Pocahontas was the daughter of the great Chief Powhatan. Pocahontas was instrumental in helping Jamestown settlers survive a difficult winter and literally keeping peace between two diverse cultures.
Anna is never on any team at school. But she is determined to be part of the annual wreath-laying team at the Tomb of the Unknown Soldier in Arlington. Not until the end of the story do readers discover that Anna is blind.
Bonita's grandmother predicts that blood will soon be shed on the soil of Texas. But little does Bonita imagine how much blood there will be--or that the war that takes her brothers might also take away her best friend. Readers are brought back to the Mexican War through Bonita's story and learn about the causes and aftermath of the war, its racial politics, and its effects on one Mexican girl living in Texas.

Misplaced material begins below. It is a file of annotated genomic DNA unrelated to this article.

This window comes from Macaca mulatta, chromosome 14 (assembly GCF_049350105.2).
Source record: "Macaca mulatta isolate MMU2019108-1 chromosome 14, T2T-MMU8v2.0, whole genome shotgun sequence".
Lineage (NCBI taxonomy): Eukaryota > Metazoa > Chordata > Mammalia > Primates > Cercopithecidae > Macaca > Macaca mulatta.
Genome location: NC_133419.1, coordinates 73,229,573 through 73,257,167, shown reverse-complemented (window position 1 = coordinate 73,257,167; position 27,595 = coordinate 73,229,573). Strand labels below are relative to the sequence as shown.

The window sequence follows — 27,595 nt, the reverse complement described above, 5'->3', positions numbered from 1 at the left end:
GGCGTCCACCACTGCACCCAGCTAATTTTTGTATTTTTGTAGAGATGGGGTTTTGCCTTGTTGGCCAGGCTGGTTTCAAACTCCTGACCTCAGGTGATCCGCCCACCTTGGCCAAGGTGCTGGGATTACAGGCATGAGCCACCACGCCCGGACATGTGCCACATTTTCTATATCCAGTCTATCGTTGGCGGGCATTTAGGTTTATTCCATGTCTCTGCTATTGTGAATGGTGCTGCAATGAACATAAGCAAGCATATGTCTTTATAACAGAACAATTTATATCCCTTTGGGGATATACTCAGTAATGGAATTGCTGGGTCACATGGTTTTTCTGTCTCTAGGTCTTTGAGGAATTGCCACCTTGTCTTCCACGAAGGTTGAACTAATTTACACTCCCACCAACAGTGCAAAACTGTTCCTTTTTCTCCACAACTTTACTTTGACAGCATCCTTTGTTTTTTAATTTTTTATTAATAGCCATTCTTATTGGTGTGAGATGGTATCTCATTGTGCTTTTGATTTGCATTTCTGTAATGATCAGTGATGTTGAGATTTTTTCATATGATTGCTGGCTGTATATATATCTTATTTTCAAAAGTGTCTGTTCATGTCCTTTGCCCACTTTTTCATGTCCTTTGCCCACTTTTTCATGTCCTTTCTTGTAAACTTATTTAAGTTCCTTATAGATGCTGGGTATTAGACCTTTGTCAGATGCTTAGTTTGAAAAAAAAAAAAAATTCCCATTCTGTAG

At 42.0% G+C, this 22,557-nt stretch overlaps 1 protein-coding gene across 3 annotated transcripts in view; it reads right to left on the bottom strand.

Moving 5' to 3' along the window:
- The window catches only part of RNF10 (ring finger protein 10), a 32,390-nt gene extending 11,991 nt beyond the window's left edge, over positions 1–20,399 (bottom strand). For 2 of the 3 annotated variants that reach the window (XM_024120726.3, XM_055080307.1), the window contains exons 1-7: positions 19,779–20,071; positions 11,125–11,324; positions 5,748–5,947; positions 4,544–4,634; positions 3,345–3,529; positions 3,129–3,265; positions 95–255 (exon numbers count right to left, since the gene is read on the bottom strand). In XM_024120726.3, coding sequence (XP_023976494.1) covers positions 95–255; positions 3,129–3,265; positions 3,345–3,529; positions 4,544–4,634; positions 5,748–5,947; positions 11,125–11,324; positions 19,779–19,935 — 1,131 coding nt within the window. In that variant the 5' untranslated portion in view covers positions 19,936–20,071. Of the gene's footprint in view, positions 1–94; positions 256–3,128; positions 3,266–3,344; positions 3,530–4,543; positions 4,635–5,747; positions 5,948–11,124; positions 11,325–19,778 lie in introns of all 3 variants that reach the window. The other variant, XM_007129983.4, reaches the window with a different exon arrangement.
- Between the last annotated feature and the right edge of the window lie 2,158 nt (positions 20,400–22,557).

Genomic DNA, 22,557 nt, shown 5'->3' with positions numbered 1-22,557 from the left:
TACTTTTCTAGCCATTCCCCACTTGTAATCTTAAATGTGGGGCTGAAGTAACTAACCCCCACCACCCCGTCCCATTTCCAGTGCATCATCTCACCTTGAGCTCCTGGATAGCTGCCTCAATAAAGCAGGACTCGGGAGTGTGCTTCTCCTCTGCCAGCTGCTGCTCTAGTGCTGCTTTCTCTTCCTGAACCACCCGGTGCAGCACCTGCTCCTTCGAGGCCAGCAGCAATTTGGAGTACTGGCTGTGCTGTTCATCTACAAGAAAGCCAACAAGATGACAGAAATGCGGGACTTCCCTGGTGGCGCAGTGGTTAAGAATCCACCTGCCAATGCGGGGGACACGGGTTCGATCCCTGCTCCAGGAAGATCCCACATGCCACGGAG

Children are never too young to begin exploring the many different cultures that make up our beautiful world. Whether we awaken to the wind blowing from the desert, the spray from an ocean wave, or snowflakes dusting the trees, we all share this truly magnificent planet.
After wondering about the new girl's hijab, the class learns just how much they all have in common.
Miss Ett does the laundry on wash day while Grandpa tells stories. As he plays his trumpet, the children march around and sing to the music. This is a touching story about friendship and overcoming the barriers of age and race.
Photographs of happy multi-ethnic children at a mixed-ability preschool, busily working and playing, illustrating the true meaning of inclusion.